Article

Identification and Characterization of Novel Classes of Macrophage Migration Inhibitory Factor (MIF) Inhibitors with Distinct Mechanisms of Action

Laboratory of Molecular Neurobiology and Functional Neuroproteomics, Brain Mind Institute, Ecole Polytechnique Fédérale de Lausanne (EPFL), CH-1015 Lausanne, Switzerland.
Journal of Biological Chemistry (Impact Factor: 4.6). 08/2010; 285(34):26581-98. DOI: 10.1074/jbc.M110.113951
Source: PubMed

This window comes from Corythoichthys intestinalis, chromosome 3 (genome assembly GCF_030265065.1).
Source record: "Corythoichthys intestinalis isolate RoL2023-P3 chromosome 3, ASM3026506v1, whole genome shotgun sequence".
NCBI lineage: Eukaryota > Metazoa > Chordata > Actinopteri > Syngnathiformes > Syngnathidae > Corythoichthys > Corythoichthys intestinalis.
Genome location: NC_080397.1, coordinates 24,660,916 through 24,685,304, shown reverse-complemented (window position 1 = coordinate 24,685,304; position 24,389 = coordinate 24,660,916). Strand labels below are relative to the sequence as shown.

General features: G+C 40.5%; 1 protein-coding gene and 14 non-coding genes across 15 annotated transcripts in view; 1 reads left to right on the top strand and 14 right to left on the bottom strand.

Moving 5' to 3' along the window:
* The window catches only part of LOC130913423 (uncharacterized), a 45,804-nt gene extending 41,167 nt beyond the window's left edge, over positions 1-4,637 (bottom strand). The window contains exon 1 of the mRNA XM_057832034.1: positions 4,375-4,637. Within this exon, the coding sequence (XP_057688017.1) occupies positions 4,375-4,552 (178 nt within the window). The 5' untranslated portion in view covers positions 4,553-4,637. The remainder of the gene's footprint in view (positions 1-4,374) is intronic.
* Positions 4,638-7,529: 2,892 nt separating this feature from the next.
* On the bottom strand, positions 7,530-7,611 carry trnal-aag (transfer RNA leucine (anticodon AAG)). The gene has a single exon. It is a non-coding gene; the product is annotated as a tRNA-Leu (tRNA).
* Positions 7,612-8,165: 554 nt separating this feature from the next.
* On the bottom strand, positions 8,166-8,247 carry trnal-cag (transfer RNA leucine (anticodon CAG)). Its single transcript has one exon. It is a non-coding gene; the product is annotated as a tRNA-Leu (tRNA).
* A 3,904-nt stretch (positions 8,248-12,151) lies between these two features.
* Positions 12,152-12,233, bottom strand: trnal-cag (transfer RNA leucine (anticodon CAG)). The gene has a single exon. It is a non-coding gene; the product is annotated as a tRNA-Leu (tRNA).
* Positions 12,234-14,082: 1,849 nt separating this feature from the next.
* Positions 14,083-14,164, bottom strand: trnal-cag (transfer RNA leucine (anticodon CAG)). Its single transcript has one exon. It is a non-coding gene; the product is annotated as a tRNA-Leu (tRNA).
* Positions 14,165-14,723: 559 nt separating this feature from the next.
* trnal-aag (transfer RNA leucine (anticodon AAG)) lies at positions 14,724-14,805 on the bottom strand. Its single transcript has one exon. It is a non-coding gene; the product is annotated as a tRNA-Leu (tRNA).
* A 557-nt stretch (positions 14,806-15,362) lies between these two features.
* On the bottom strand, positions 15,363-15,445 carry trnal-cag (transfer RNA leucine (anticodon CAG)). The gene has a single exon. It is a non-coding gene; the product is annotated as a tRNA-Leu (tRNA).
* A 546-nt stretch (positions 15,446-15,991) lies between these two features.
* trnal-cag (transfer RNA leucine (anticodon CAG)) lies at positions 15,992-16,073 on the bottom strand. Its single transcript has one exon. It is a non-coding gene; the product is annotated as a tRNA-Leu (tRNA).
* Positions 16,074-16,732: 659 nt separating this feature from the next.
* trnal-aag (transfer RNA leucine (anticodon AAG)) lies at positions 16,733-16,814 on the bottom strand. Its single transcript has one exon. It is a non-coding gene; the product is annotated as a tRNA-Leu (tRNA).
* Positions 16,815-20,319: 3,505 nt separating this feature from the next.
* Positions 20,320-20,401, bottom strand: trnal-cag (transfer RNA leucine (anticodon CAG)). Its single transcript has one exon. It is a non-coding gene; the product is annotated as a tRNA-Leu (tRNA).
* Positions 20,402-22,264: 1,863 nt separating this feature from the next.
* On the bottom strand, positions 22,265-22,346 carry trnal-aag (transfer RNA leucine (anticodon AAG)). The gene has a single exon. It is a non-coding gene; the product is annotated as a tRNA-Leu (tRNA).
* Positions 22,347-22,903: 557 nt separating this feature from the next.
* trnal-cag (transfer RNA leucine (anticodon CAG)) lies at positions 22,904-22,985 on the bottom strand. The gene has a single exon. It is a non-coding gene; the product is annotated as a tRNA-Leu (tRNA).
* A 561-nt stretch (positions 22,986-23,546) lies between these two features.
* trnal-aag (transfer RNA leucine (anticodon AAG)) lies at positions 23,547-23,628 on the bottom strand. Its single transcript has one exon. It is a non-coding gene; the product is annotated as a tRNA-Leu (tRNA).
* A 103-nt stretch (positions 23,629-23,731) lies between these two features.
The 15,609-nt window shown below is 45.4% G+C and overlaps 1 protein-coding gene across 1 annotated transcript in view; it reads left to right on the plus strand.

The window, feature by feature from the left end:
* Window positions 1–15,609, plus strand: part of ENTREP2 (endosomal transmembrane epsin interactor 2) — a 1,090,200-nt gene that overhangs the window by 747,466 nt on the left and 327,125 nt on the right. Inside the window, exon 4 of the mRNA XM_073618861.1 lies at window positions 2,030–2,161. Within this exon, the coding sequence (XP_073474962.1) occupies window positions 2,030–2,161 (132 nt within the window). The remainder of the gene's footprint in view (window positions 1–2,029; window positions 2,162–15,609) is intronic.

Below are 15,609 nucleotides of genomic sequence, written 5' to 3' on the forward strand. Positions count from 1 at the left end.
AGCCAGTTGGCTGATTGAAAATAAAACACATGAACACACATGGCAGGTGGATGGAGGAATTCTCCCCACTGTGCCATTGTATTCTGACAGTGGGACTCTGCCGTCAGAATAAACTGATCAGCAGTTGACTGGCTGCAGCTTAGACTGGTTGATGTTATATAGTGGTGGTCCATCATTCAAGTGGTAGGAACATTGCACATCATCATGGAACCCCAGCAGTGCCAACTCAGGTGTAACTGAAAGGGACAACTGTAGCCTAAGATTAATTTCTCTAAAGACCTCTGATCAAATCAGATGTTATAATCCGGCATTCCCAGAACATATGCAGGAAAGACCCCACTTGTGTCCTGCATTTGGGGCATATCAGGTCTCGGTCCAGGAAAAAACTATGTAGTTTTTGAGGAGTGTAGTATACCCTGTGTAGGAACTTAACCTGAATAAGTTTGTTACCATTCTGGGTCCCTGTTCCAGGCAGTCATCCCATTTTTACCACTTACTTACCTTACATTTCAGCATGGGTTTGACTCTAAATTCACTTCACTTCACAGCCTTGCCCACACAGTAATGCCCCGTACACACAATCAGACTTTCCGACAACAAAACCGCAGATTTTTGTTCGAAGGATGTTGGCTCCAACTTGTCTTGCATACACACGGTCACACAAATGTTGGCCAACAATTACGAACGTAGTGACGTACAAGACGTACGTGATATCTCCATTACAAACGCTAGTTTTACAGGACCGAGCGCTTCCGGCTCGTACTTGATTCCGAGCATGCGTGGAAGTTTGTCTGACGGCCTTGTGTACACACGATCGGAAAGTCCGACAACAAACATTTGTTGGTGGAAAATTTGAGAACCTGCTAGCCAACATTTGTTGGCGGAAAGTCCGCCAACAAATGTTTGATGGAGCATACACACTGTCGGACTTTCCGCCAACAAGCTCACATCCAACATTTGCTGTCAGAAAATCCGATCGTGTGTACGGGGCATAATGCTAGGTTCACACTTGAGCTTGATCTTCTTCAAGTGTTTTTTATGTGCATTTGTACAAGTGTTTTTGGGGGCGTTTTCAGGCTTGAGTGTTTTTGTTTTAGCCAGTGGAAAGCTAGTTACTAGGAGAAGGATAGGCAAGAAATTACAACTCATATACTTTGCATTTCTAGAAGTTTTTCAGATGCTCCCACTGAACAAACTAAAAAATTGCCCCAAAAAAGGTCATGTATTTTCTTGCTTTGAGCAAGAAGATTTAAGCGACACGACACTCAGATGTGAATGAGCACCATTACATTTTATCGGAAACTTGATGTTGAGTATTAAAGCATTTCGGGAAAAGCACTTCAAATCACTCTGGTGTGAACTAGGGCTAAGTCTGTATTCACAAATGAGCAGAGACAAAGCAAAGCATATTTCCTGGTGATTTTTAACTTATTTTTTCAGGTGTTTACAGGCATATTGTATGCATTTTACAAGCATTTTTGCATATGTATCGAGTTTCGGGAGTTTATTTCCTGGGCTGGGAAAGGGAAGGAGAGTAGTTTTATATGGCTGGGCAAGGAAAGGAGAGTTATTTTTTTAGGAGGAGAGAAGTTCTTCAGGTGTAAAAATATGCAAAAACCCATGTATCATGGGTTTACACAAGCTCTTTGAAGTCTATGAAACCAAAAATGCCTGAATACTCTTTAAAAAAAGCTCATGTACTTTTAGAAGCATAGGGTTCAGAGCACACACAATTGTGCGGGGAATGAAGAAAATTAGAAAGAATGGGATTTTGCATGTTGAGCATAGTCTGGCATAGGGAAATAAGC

ABSTRACT Macrophage migration inhibitory factor (MIF), a proinflammatory cytokine, is considered an attractive therapeutic target in multiple inflammatory and autoimmune disorders. In addition to its known biologic activities, MIF can also function as a tautomerase. Several small molecules have been reported to be effective inhibitors of MIF tautomerase activity in vitro. Herein we employed a robust activity-based assay to identify different classes of novel inhibitors of the catalytic and biological activities of MIF. Several novel chemical classes of inhibitors of the catalytic activity of MIF with IC(50) values in the range of 0.2-15.5 microm were identified and validated. The interaction site and mechanism of action of these inhibitors were defined using structure-activity studies and a battery of biochemical and biophysical methods. MIF inhibitors emerging from these studies could be divided into three categories based on their mechanism of action: 1) molecules that covalently modify the catalytic site at the N-terminal proline residue, Pro(1); 2) a novel class of catalytic site inhibitors; and finally 3) molecules that disrupt the trimeric structure of MIF. Importantly, all inhibitors demonstrated total inhibition of MIF-mediated glucocorticoid overriding and AKT phosphorylation, whereas ebselen, a trimer-disrupting inhibitor, additionally acted as a potent hyperagonist in MIF-mediated chemotactic migration. The identification of biologically active compounds with known toxicity, pharmacokinetic properties, and biological activities in vivo should accelerate the development of clinically relevant MIF inhibitors. Furthermore, the diversity of chemical structures and mechanisms of action of our inhibitors makes them ideal mechanistic probes for elucidating the structure-function relationships of MIF and to further determine the role of the oligomerization state and catalytic activity of MIF in regulating the function(s) of MIF in health and disease.

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